The integration of computer mediated communication (CMC) is one approach to overcome the spatial and temporal barriers often associated with collaborative learning (McKenzie & Murphy, 2000). Although many authors advocate the integration of both synchronous and asynchronous CMC for collaborative learning activities (Curtin, 2002; Haythornthwaite, Kazmer & Robins, 2000; Wang & Newlin, 2001), the flexible af fordances associated with an asynchronous medium have resulted in greater acceptance and adoption among educators. In particular, discussion forums have gained popularity, providing avenues and opportunities for social interaction among an increasingly disparate student cohort.
Resulting from this almost ubiquitous integration of discussion forums among education practitioners is the capacity to track and analyse the evolving student discourse (Holt, Kleiber, Swenson, Rees & Milton, 1998). These data can be applied with novel methods to generate new insights into the design of learning and teaching practices, and the overall student experience. As educators are called upon to illustrate quality learning experiences, the quantitative data generated through CMCs may be readily applied to an overarching theoretical framework to inform practitioners of the achievement of student outcomes, and alignment with the initial learning design.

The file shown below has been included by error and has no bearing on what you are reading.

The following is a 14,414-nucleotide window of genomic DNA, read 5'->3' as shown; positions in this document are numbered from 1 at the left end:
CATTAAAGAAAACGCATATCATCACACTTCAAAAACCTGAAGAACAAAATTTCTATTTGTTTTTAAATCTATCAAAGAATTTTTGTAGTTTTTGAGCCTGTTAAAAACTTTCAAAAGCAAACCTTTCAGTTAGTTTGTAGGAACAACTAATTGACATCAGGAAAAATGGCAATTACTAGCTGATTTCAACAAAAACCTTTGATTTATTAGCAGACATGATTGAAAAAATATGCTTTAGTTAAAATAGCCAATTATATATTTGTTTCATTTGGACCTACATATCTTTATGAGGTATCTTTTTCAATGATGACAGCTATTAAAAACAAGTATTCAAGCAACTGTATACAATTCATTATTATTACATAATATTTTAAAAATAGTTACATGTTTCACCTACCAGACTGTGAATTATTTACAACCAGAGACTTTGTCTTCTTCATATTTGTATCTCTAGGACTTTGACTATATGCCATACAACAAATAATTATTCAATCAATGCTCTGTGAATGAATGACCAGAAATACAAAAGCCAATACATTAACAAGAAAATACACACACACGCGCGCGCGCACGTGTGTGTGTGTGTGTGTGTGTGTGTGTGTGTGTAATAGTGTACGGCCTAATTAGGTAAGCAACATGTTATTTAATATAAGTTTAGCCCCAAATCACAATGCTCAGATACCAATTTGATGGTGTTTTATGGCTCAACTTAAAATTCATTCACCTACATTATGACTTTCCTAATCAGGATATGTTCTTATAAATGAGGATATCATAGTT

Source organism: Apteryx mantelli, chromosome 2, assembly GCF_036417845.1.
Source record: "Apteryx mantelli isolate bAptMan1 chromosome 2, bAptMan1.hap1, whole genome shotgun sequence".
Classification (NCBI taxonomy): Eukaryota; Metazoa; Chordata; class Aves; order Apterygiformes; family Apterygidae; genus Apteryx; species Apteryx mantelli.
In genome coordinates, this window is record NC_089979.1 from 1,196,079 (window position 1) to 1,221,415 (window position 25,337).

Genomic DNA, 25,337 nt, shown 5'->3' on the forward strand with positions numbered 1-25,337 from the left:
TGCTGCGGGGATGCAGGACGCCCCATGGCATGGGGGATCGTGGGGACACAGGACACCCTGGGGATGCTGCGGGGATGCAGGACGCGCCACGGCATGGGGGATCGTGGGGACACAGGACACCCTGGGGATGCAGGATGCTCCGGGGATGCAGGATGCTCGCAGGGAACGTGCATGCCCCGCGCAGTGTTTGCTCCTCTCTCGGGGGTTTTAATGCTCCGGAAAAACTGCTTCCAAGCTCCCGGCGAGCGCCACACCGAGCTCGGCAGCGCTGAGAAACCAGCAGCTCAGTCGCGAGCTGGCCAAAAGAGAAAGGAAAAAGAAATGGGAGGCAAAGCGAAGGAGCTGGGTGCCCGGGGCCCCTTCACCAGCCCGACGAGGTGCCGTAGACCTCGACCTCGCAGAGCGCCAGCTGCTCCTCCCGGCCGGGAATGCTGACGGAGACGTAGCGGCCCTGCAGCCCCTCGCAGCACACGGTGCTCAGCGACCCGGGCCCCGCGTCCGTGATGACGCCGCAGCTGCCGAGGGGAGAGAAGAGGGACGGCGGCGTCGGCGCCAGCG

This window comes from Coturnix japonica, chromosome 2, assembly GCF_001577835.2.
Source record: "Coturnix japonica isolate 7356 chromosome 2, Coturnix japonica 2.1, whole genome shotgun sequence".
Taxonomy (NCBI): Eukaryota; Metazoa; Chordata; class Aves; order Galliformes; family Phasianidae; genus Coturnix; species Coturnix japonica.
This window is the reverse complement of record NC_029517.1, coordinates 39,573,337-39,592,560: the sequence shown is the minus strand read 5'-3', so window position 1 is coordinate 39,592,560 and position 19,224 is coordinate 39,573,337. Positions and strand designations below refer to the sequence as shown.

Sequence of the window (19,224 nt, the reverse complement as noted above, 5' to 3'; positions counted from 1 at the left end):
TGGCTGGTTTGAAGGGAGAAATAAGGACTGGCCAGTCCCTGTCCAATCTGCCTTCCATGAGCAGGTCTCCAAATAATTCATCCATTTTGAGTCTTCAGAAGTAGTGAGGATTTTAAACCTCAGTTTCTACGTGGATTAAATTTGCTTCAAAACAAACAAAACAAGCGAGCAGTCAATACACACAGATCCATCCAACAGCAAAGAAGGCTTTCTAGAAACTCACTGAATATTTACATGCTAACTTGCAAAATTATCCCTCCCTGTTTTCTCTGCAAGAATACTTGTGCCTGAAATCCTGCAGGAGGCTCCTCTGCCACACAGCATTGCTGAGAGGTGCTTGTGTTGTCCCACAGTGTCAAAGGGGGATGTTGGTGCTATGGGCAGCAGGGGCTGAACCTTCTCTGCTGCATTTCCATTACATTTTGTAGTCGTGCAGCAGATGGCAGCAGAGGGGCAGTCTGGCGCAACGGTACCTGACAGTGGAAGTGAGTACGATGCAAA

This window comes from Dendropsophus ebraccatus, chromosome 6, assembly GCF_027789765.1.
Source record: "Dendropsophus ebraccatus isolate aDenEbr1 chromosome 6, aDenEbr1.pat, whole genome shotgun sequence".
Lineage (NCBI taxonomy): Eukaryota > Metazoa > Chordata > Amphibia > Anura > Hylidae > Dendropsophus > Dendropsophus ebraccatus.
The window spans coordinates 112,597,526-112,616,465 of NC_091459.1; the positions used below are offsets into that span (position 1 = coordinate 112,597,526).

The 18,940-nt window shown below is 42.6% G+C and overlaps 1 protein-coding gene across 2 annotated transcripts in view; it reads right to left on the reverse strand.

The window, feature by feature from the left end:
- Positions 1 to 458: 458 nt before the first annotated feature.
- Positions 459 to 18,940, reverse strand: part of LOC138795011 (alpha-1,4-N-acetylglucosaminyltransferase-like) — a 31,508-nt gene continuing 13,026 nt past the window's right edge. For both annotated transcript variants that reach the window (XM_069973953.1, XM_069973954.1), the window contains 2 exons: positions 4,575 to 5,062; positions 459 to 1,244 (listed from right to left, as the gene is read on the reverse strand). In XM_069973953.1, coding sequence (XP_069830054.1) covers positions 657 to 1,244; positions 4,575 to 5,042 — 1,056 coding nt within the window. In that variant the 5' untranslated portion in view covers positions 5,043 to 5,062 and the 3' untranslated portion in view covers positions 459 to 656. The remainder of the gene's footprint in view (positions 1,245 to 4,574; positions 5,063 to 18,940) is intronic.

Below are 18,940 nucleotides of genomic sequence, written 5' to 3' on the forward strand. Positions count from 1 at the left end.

The concept of community as a theoretical framework for teaching and learning is gaining increasing momentum within the academy. Thus, the application of scalable, automated, fine grained, quantitative analyses may further our understanding of how community develops and the types of interactions necessary to foster a strong sense of community among the student cohort. The following section frames and defines the term community within the context of this study.
Literature relating to social constructivist practices has emphasised the importance of developing a community of learners (or learning community) for effective and efficient collaboration and knowledge construction among the student cohort (Bielaczyc & Collins, 1999; Gabelnick, MacGregor, Matthews & Smith, 1990). The educational benefits deriving from fostering a community of learners have been well documented. For instance, Rovai (2002c) in his study on community and learning suggests a positive correlation exists between sense of community and cognitive learning. Rovai demonstrates that students indicating a strong sense of community exhibit increased perceived cognitive learning, course satisfaction, and feel less isolated and are, therefore, more likely to persist with their course of study then their less community oriented peers. Similarly, Tinto (1993) links the establishment of learning communities with reduced student attrition rates in community colleges.
While research in these areas has advanced our understanding of the learning process and community development, the direct comparison between educational studies undertaken is problematised through the variety of definitions and contexts adopted. For example, the term has been applied to a range of educational strategies from collaborative virtual environments (Stacey, 1999), integrated course curricula (Smith, MacGregor, Matthews & Gabelnick, 2004; Tinto, 1998), and undergraduate interest groups (Staasen 2003), to residence based programs (Shapiro & Levine, 1999, p. 36). Despite this diversity of applications of the term within the literature, there is a growing consensus among educators to define and measure community as a psychological construct (Anderson, 2004; Brook & Oliver, 2003b; Dueber & Misanchuk, 2001; Rovai, 2002a). Thus in this context, the notion of community is often expressed as a sense of attachment or belonging to a particular group.